What makes you intelligent?
Intelligence is a difﬁcult term to deﬁne. It can mean different things to different people. In fact, the scientiﬁc community has been debating its meaning for a long time and there is still controversy over its exact deﬁnition and the ways to measure it.
The “IQ” test was once regarded as the best way to measure intelligence. However, there is now a general awareness of its shortcomings, namely, that it only tests speciﬁc branches of intelligence (see opposite).
The important thing to bear in mind is that being intelligent is not only about excelling in a narrow academic ﬁeld, or having a broad general knowledge, or even being good at spelling or math. All those things require a degree of intelligence but do not deﬁne intelligence. Rather, intelligence reﬂects a broader and deeper aptitude for understanding multiple things in one’s surroundings, for catching on, making sense of things, or ﬁguring out what to do in any given circumstance. It’s about possessing the ability to analyze and evaluate, to imagine and invent, and, in practical terms, being able to apply and implement ideas successfully.
Strands of intelligence
There are innumerable strands of intelligence, such as the capacities to reason, plan, solve problems, think abstractly, comprehend ideas, use language, and learn. People’s intelligence may also be characterized by their ability to adapt to a new environment, or their ability to form healthy relationships, or their capacity for original and productive thought.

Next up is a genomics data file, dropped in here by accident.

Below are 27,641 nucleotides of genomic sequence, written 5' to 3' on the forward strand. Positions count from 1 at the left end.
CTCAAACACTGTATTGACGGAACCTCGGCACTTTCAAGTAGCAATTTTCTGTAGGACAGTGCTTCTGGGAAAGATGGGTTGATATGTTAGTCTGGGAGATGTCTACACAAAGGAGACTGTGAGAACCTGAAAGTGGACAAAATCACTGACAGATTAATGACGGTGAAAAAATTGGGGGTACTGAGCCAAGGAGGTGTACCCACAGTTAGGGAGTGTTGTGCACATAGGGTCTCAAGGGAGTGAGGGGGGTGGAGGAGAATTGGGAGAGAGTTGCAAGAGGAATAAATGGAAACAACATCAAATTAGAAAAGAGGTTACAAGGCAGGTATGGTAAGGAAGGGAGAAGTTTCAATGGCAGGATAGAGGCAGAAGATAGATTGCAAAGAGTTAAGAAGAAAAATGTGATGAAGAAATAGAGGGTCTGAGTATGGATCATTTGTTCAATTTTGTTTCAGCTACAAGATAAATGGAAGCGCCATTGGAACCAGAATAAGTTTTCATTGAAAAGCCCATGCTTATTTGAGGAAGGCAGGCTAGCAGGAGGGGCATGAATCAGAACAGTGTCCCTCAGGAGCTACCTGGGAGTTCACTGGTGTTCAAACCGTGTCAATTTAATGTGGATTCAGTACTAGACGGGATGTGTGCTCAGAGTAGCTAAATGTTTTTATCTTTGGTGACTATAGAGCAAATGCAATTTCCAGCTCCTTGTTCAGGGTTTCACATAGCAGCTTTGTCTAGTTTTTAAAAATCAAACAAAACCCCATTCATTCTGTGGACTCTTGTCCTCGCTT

Furthermore, one could point out more speciﬁc strands of intelligence.
For example, a person who excels in a speciﬁc sport is demonstrating a high level of kinesthetic intelligence, whereas a person who can manipulate melody and rhythm has high musical intelligence.
In that respect, both Johann Sebastian Bach and David Beckham could be regarded as highly intelligent people in their respective ﬁelds.
The IQ test
IQ is the acronym for intelligence quotient, and refers to a score given for several standardized intelligence tests. French psychologist Alfred Binet developed the ﬁrst of these in 1905. He constructed the IQ test, as it would later be called, to determine which children might need additional help in scholarly pursuits. The modern-day IQ test is primarily based on three intelligences: verbal reasoning, numerical reasoning, and visual-spatial reasoning. The system scores you on your understanding of everyday words, simple arithmetical concepts, and the ability to recognize shapes and interpret representational pictures.